Our last island to visit in French Polynesia was Bora Bora which is located about 160 miles north west of Tahiti. Bora Bora is very similar to Moorea in terms of beauty but much smaller with a population of about 9,000 people. This island is unique in that it is almost completely surrounded by a tall reef and between the main island and the reef are many small islands called motu's. Many of the fancy hotels are located on these small motu’s which can only be reached by water taxi.
One of the many hotels on the moto's surrounding the main island
Like Moorea the ocean bottom is covered in white sand
There are lots of road side stands selling local fruit
The sail from Tahiti to Moorea may only be about 10 miles but
the islands are totally different. When someone mentions Tahiti, what
comes to mind are clear skies, picturesque beaches, and clear blue waters
teaming with life. We did not find that Tahiti met any of these
expectations but Moorea far exceeded our expectations. The mountains and
shore lines were stunning, and the surrounding waters were perfectly clear - a deep
blue color with a white, shallow bottom. Of all the islands we visited Moorea was
definitely the most beautiful. While on the island we took a half-day
excursion on a sailing catamaran in the waters around the island. The sail
included a stop along the reef to snorkel, which
was an unforgettable experience.
The water is so blue and clear…
First experience snorkeling …. definitely will not be the last!
Just before we anchored to snorkel this guy came to visit.
These are hotel rooms which can be rented for around $2000 per night. Bet it is a pretty awesome experience.
Not too bad of a place to park the ship…The view was pretty nice when we woke in the morning!
Just unbelievable… this lady played solitaire on her I-pad the whole time we were on the sailing catamaran sailing in some of the most beautiful waters on the planet……
Tahiti is a small island within in the nation of French Polynesia which itself is a territory of France. As expected, there is a huge French influence in the island. The language is predominately French and they even use the French Franc (which France no longer uses). We found the island to be very crowded with narrow streets, lots of noise and not very appealing. It felt very much like a big city even though the main city of Papeete only had a population of about 26,000. The outlying areas were less crowded but lacked the beauty that we were expecting. It was obvious that the island is relatively poor and has an unemployment rate of about 25%. We did not find the people to be particularly friendly and welcoming like they were in Samoa but of course the language difference is a barrier.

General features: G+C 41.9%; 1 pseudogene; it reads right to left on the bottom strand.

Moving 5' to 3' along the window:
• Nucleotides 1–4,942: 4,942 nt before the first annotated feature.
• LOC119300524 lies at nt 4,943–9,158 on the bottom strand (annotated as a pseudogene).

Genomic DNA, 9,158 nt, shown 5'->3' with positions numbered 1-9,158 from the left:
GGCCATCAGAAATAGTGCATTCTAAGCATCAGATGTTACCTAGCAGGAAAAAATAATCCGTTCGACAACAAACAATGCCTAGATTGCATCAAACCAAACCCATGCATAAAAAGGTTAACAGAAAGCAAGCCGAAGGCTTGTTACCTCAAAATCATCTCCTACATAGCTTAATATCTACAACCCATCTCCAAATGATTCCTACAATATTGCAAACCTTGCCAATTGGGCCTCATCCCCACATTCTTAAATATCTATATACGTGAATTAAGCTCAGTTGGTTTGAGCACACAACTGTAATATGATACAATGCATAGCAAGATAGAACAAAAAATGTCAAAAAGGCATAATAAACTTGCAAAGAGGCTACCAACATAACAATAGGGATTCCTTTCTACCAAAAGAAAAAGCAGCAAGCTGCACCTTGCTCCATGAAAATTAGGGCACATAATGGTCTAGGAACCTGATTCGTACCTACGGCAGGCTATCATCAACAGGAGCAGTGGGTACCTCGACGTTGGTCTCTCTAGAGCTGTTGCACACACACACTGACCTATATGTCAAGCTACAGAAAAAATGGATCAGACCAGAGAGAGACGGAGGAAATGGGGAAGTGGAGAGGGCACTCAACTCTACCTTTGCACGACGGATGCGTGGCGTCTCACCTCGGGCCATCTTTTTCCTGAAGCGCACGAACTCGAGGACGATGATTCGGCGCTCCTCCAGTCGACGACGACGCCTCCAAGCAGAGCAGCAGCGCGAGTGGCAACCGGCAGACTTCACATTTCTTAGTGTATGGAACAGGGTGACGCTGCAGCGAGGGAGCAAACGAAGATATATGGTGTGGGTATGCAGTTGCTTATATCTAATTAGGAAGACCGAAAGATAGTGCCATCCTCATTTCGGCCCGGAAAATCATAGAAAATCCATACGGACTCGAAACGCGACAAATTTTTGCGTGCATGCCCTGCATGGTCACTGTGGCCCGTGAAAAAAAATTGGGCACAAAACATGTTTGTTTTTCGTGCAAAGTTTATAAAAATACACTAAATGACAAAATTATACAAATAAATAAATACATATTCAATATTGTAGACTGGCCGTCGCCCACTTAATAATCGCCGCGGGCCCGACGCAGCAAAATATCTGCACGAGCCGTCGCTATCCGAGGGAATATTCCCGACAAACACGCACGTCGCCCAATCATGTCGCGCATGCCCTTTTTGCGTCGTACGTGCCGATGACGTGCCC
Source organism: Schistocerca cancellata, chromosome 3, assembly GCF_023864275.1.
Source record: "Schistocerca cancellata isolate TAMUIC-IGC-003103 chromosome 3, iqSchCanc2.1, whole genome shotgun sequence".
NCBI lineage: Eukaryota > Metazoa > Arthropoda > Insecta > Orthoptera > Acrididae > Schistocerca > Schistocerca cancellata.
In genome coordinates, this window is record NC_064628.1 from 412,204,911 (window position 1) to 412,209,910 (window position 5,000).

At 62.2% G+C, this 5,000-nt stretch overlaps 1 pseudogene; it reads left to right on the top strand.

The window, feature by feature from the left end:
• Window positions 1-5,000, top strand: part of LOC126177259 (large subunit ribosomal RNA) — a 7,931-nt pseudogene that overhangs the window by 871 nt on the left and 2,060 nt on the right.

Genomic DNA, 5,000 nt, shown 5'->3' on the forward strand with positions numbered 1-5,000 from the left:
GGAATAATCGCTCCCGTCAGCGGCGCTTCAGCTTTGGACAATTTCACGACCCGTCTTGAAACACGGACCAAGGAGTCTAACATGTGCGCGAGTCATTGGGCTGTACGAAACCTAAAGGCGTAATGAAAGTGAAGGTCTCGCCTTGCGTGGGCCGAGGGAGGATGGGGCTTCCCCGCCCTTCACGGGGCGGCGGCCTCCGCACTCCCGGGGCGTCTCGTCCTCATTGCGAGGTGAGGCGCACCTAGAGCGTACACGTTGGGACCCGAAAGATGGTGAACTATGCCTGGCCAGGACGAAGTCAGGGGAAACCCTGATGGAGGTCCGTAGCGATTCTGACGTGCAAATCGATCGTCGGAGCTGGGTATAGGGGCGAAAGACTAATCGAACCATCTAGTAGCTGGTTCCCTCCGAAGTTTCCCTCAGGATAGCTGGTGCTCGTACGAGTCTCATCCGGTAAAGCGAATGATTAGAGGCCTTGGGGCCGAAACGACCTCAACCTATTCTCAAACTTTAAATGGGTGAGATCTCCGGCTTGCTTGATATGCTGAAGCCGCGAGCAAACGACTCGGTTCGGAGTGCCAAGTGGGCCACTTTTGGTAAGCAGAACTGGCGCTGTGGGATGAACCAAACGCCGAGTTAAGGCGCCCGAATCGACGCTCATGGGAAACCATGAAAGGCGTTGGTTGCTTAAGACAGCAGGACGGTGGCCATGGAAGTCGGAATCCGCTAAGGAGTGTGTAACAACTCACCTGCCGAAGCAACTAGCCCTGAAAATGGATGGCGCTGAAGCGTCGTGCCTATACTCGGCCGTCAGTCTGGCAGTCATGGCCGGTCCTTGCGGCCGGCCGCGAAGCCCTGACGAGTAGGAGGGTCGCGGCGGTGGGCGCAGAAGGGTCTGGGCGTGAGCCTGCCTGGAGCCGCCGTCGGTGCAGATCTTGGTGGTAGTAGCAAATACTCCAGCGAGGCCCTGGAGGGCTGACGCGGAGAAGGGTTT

Before we even reached the dock the friendly guy came alongside to welcome us to Tahiti
Tahiti gets lots of rainfall so there are spectacular water falls. Some areas of Tahiti have received 8” of rain in a hour and the daily totals have been measured in feet!
Much like Samoa there were lots of churches in Tahiti
With so much rainfall it doesn’t take long for the jungle to eat away at an abandoned car.
A local group of Tahitian dancers came aboard to demonstrate some of their traditional dances
When we first opened the balcony door in American Samoa on our morning of our arrival we knew we were in a very different Samoa from the one we had just left they day before. We were greeted to the sound of traffic, honking horns, sirens, and other sounds of a city. Long gone were to tranquil sounds of Samoa that we experienced yesterday. While the two countries are only about 50 mile apart and the people have a common heritage they have two completely different cultures. American Samoa, which is a US territory, is totally “Americanized” and could be mistaken for any other US city.
Kind of weird to see old glory waving out in the middle of the Pacific!
We arrived in American Samoa on their Flag Day so were greeted with lots of flags, banners, and celebrations.
Yes all the typical American brands are available here…Almost all the cars are Fords whereas in Samoa most cars were from Japan (of course Samoa drives on the left whereas American Samoa drive on the right). Actually Samoa changed to driving on the left only a few years ago because Japan offered to give them a large number of used left hand drive cars!
As part of their Flag Day Celebration they were racing these loooong canoes.
Like Samoa, American Samoa is very religious with lots of churches
Trees along the city main street are loaded with Flying Foxes (aka bats). They live in the trees instead of caves and fly around in the late afternoon feeding on insects. They are huge as their wing span is over 3 feet.
Looks like someone found an cute Samoan baby. This baby is only 3 months old! Yes the Samoan people are all very large!
The island is covered by jungle and it doesn’t take long for the jungle to reclaim anything left unattended.
The locals are continuously battling to keep the jungle from overtaking their property.